Fitness tip - Ball-assisted leg raise

Fitness tip - Ball-assisted leg raise

by Evigan Xiao 13 Feb 2019

Core training goes beyond the run-of-the-mill planks and side raises. However, moving on to more advanced variations might be a bit too challenging for certain individuals. Since everyone progresses at their own pace, it is sometimes necessary for intermediary exercises to be employed in order to build the necessary physical attributes for other more demanding movements.

 

One of the most challenging and effective movements for the core is the hanging leg raise. Despite how simple it may look on the surface (hanging from a bar and raising your legs), performing it correctly takes a significant amount of coordination, strength and mobility. If you find yourself lacking in any of these areas, try using the ball-assisted leg raise to shore up on weak points.

Location and equipment courtesy of TripleFit

 

The ball-assisted leg raise targets the fundamentals of the leg raise – static and dynamic engagement of the anterior and posterior core musculature. Recognising the ball as an integral part of the movement is key to making this exercise work. With the leg raise, many people tend to place all the tension on the abs. However, proper bracing in the leg raise requires for tension to be distributed all around the midsection instead of just the front – the placement of the ball makes this easier by giving something for the athlete to “push out” against.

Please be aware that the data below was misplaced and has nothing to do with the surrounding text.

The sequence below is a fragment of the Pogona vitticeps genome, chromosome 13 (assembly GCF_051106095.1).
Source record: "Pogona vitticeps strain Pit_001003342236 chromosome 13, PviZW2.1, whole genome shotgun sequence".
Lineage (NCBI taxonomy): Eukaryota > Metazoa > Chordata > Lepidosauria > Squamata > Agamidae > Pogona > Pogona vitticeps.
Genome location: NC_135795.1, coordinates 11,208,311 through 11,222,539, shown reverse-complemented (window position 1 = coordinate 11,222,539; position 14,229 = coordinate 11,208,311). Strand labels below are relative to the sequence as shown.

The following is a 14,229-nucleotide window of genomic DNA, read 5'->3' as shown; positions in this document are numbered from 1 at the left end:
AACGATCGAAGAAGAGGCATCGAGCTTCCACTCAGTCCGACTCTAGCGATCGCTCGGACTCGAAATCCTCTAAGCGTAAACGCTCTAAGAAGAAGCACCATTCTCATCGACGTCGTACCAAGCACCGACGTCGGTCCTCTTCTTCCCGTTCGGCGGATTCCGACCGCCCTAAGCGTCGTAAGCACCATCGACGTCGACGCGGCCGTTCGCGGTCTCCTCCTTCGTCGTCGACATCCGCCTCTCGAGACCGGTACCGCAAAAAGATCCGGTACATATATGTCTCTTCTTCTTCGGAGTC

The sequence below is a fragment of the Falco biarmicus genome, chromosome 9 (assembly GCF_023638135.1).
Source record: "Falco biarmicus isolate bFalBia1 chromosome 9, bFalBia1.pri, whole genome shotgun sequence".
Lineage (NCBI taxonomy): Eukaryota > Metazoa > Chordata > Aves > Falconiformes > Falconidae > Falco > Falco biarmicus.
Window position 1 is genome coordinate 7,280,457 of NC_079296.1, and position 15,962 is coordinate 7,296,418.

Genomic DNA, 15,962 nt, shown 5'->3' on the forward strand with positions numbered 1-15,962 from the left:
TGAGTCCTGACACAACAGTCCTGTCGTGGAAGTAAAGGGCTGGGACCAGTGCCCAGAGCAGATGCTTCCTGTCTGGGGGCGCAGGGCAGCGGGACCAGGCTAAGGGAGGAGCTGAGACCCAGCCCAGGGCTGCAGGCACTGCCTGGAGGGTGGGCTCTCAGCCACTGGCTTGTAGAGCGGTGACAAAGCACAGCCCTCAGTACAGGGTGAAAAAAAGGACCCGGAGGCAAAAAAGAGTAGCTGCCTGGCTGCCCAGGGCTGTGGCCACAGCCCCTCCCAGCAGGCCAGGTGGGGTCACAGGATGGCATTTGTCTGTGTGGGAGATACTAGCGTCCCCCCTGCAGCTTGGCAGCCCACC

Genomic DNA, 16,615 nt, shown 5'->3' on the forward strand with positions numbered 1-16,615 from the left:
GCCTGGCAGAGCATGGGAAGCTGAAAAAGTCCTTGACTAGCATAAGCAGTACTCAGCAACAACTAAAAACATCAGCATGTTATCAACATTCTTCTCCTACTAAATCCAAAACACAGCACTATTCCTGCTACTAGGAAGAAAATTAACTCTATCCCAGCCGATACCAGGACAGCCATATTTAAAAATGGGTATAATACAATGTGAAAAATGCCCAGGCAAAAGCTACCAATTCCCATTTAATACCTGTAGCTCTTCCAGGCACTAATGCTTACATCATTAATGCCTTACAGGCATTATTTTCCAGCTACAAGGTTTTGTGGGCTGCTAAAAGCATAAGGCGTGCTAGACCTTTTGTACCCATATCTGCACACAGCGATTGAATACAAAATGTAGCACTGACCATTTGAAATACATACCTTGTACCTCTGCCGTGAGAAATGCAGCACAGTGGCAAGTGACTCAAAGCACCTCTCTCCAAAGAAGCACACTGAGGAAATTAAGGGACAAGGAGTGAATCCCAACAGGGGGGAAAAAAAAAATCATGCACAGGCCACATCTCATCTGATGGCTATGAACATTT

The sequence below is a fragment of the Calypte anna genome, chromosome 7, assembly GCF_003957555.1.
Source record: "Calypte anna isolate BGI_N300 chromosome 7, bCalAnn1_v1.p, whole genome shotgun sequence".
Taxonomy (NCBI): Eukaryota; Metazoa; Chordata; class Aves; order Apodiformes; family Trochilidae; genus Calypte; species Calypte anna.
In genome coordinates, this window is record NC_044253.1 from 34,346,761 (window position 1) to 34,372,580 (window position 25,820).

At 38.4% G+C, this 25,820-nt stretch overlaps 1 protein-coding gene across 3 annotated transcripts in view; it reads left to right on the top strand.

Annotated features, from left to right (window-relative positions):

To begin, set the height of the power rack's J-hooks to allow for an incline of the torso whilst hanging from the bar, taking into account the elevation afforded by the medicine ball. From here, take a grip on the bar that is slightly wider than shoulder width and position yourself so that the medicine ball is resting in the curve of your lower back. Take a deep breath, brace and bring your straightened legs to a parallel position. Proceed to engage your midsection and raise your legs straight up, holding the contraction in your abs for a short pause at the top and then lowering your legs slowly back into the parallel position. During the course of this movement, there should be tension between the medicine ball and your lower back at all times. This prevents your lumbar spine from going into hyperextension.

 

Ball-assisted leg raises can be done for up to 15 repetitions as way of ingraining proper movement patterns. Utilising the appropriate tempo is recommended in order to build the necessary mind-muscle connection. Treat this exercise as a movement drill and with enough diligence, you'll be doing full-fledged hanging leg raises soon enough!